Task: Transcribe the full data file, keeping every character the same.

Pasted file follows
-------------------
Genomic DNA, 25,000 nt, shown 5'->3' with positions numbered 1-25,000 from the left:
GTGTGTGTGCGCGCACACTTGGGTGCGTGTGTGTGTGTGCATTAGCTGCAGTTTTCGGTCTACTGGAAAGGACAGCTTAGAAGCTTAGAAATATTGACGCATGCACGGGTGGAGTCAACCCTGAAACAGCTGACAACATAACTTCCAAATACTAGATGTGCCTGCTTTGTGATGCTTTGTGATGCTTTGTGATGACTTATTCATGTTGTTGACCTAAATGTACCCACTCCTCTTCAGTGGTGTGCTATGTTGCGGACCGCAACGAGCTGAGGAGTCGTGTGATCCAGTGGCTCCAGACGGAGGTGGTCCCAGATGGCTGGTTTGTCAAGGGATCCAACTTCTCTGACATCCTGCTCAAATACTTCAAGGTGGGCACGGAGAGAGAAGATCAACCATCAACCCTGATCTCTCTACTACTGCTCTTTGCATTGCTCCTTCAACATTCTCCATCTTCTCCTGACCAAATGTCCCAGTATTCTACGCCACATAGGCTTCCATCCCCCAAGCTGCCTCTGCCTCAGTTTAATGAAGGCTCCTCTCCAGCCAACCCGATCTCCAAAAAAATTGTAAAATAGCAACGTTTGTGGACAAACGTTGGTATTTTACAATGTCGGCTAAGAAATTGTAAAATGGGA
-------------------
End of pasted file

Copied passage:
Genomic DNA, 25,000 nt, shown 5'->3' with positions numbered 1-25,000 from the left:
GTGTGTGTGCGCGCACACTTGGGTGCGTGTGTGTGTGTGCATTAGCTGCAGTTTTCGGTCTACTGGAAAGGACAGCTTAGAAGCTTAGAAATATTGACGCATGCACGGGTGGAGTCAACCCTGAAACAGCTGACAACATAACTTCCAAATACTAGATGTGCCTGCTTTGTGATGCTTTGTGATGCTTTGTGATGACTTATTCATGTTGTTGACCTAAATGTACCCACTCCTCTTCAGTGGTGTGCTATGTTGCGGACCGCAACGAGCTGAGGAGTCGTGTGATCCAGTGGCTCCAGACGGAGGTGGTCCCAGATGGCTGGTTTGTCAAGGGATCCAACTTCTCTGACATCCTGCTCAAATACTTCAAGGTGGGCACGGAGAGAGAAGATCAACCATCAACCCTGATCTCTCTACTACTGCTCTTTGCATTGCTCCTTCAACATTCTCCATCTTCTCCTGACCAAATGTCCCAGTATTCTACGCCACATAGGCTTCCATCCCCCAAGCTGCCTCTGCCTCAGTTTAATGAAGGCTCCTCTCCAGCCAACCCGATCTCCAAAAAAATTGTAAAATAGCAACGTTTGTGGACAAACGTTGGTATTTTACAATGTCGGCTAAGAAATTGTAAAATGGGA